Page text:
A Clinic By Sex Workers, For Sex Workers Has a New Home
If you’re in the business of sex work, it can be difficult to be totally frank with your doctor.
Take the case of the dominatrix with neck and shoulder pain from repetitive stress using paddles and whips. Her doctors told her to stop whatever was causing the pain.
They didn’t understand that would compromise her ability to earn a living. “At St. James [Infirmary], she was able to be honest and truthful about the source of her pain,” said the clinic’s volunteer medical director, Dr. Pratima Gupta. “We were able to help with alternative therapies.”
St. James Infirmary has served current and former sex workers and their families since 1999. It’s the first occupational health and safety clinic in the country run by sex workers, for sex workers, and has eight full-time and 13 part-time staff. Late last year it moved to a new home at 730 Polk St., 4th floor, where it shares space with its partner, the San Francisco Community Health Center.
“They gave us space to feel like a true clinic,” said St. James Infirmary Executive Director Toni Newman. The participants can check in at a medical reception desk and be seen in a real exam room. St. James Infirmary also has two therapy rooms for mental health and substance abuse counseling, a conference room, office space, and more.St. James Infirmary Executive Director Toni Newman (left) and Lisseth Sanchez, program coordinator for Mujeres Latinas en Acción, for trans Latinxs. Photo credit: Geri Koeppel
The walk-in clinic is only open from 6 to 8:30 p.m. Wednesdays and offers a hot meal, STD testing, clothing and shoes, HBO, and a general sense of being with people who “get it.” It’s also open from 1 to 4 p.m. Thursdays for individuals transitioning, and offers therapy and case management by appointment.
But most of the work is done via a mobile outreach van that roams the Mission at bars and clubs three nights a week from 10 p.m. to 3 a.m. It serves between 150 and 200 people a month giving care packages, condoms, and HIV and STD testing. “Wherever you’re at, that’s where we meet you,” Newman said. There are plans to expand the mobile unit to Oakland, where many sex workers are being pushed to live due to the exorbitant rents in the city.
Newman herself used street sex for survival when she was younger and eventually became a successful dominatrix. She tells her tales in her book, “I Rise –The Transformation of Toni Newman.”
Dr. Gupta emphasized that although human trafficking has been in the news a lot lately, “In our community, people are engaging in sex work by choice.” And being able to relate to employees who have done some of the same things the participants are doing fosters a sense of safety and belonging. Newman said, “We don’t try to change them or judge them.”St. James Infirmary now has a real exam room. Photo credit: Geri Koeppel
Barbary Rose, a pseudonym for an Oakland sex worker, said St. James Infirmary “Allows sex workers to be honest about the work they’re doing and the risk behaviors we have, because I feel a lot of people feel shame or a stigma around sex work and don’t access the kind of medical or mental care they need. It creates a place where you can be honest and get the care you need.”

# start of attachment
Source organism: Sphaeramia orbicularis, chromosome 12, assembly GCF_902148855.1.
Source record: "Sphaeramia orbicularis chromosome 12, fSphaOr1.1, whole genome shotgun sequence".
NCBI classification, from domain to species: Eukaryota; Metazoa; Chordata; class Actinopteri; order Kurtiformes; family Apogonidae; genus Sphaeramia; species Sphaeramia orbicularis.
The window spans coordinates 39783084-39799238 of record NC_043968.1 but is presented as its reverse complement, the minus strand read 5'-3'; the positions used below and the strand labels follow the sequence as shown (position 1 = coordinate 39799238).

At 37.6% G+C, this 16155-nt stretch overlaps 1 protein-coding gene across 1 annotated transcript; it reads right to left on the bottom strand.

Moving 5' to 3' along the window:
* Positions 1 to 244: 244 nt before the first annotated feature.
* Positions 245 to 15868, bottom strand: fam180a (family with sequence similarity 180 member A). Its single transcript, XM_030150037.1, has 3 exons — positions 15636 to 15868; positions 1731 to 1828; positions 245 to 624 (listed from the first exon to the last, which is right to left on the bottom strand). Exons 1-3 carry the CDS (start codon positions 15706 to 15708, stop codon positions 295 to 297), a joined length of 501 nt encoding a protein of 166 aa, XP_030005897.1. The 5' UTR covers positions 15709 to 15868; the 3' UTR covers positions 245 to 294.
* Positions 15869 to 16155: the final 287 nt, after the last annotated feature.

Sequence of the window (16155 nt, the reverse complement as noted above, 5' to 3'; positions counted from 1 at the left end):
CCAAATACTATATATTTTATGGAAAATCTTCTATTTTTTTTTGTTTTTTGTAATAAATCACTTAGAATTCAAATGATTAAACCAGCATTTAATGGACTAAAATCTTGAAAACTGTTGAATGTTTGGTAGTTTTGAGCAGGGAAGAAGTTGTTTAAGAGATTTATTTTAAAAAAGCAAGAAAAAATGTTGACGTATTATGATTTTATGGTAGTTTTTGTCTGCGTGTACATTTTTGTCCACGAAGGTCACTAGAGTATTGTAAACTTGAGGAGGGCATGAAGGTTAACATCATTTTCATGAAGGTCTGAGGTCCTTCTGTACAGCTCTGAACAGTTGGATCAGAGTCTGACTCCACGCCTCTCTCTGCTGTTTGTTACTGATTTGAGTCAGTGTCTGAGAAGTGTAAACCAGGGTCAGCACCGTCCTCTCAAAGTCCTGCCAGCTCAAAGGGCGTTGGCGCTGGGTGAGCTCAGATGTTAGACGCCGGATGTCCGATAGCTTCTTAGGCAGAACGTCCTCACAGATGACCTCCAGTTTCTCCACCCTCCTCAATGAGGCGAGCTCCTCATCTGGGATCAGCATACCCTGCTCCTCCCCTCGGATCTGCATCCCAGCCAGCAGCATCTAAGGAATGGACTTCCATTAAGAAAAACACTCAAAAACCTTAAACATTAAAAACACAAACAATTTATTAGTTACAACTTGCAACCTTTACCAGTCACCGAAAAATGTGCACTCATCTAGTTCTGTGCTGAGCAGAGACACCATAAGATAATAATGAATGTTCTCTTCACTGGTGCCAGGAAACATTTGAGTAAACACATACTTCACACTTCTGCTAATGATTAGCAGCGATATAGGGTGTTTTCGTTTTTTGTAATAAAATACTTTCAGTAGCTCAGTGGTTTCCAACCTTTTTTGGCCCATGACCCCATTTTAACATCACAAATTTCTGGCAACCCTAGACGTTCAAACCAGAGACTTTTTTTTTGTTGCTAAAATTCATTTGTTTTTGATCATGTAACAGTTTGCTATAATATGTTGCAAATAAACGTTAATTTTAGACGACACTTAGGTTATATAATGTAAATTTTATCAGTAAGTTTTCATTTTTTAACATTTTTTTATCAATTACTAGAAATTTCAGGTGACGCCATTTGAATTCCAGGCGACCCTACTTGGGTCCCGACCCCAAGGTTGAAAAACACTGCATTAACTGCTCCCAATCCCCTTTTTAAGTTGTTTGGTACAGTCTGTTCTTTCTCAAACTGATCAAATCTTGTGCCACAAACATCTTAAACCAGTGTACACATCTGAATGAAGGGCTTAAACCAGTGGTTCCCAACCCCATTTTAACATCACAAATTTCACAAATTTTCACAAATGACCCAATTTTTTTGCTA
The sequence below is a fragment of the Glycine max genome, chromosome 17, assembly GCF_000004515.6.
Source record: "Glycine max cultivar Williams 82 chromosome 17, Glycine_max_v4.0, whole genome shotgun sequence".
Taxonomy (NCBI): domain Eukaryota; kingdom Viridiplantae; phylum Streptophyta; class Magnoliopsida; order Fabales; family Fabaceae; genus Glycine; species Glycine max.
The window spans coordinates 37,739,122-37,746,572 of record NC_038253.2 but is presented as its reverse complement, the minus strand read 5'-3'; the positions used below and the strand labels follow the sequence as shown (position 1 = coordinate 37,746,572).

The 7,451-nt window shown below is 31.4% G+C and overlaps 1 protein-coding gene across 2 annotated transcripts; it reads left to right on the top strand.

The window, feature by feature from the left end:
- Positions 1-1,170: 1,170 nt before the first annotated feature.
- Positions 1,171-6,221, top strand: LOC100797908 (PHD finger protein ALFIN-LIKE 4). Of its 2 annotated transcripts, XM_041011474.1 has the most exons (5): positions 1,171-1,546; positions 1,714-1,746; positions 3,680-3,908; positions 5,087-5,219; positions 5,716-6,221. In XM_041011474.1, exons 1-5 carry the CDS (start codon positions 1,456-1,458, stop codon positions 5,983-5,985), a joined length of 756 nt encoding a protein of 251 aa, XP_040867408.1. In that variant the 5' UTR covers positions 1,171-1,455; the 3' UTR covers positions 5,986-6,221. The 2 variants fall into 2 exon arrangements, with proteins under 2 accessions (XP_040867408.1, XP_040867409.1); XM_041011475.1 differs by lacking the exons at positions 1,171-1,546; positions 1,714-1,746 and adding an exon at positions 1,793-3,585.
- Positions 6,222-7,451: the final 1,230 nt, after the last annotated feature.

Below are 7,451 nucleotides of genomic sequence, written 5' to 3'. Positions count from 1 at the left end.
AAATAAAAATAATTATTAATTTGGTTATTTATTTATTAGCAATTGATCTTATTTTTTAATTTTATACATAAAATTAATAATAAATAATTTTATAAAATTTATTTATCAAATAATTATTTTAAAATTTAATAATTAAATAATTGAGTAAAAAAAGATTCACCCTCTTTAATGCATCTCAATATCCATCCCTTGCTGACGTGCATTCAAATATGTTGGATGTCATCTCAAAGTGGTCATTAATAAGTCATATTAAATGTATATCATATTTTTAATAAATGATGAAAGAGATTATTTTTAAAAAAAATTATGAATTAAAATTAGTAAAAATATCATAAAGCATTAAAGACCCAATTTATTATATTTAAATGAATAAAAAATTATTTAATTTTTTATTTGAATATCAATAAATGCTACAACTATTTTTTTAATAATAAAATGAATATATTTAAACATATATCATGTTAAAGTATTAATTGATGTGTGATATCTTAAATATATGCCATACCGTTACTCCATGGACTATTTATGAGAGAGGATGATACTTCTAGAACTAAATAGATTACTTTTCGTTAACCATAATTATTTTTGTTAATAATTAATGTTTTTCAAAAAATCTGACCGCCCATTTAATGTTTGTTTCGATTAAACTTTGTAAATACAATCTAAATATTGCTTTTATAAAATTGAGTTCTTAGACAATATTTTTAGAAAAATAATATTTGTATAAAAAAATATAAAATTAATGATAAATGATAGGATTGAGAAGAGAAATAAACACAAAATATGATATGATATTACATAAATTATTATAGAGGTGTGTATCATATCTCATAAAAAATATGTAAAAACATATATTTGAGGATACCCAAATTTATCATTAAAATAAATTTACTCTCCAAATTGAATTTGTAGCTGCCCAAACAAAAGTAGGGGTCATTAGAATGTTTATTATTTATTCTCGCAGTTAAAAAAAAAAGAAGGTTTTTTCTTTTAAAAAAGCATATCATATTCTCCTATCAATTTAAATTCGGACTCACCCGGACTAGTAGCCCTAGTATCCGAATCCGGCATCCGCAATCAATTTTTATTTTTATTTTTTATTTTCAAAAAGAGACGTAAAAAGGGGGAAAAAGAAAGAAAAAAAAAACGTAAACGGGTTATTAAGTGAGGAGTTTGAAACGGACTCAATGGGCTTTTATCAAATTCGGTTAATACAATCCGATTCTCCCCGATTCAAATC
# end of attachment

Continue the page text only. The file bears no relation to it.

So what do we mean by the term sex worker? “We’re talking about a wide range,” Newman said. It can include survival sex, webcam work, exotic dancing and more. Rose said she does everything from cam work and porn to pro dom and escorting.
What kinds of illnesses are treated? “Our urgent care drop-in clinic, the most common things we see are rashes, bad colds and routine health checkups, pap smears,” Dr. Gupta said. “We actually have a very similar, if not lower, rate of sexually transmitted diseases than the general population,” she added. “The sex worker community is very empowered and very careful. Using protection is an important part of the culture.”
St. James Infirmary also provides syringe access, but in terms of the number of substance use disorders, Dr. Gupta said, “I wouldn’t say they’re necessarily higher. We are a free clinic; we are serving people who have food security and are marginally housed.” Those populations are understandably at a higher risk.A shrine at St. James Infirmary. Photo credit: Geri Koeppel
Dr. Gupta, who has been with the clinic since 2005 and has served as its medical director since 2006, said she got involved because when she was in medical school, she’d helped out at a sex worker clinic in Ecuador for a year. People were being turned away from traditional doctors, she said, and “I was really struck by this injustice.”
Rose said here, “The biggest thing that has resonated with me at St. James if the ability to find medical providers who are competent and non-judgmental.” Even though she now has health insurance, she still attends some of the events and visits “If I feel like I really need a special service they have.” In the past, she said, she’s accessed services such as STD testing and acupuncture.
St. James has an annual budget of $1.1 million and gets funding mainly from the San Francisco AIDS Foundation (an outlet of the Centers for Disease Control), the San Francisco Department of Public Health, the Department on the Status of Women, and the Mayor’s Office of Housing and Community Development. It also solicits donations and holds fundraisers.
To celebrate its 20th anniversary, the clinic is hosting a gala—the Hooker’s Masquerade Ball—at 6 p.m. June 2 at Terra Gallery & Events, 511 Harrison St. Tickets are $200, with an after-party for $50 more. That might sound steep, but Dr. Gupta assures, “We throw really good parties.“
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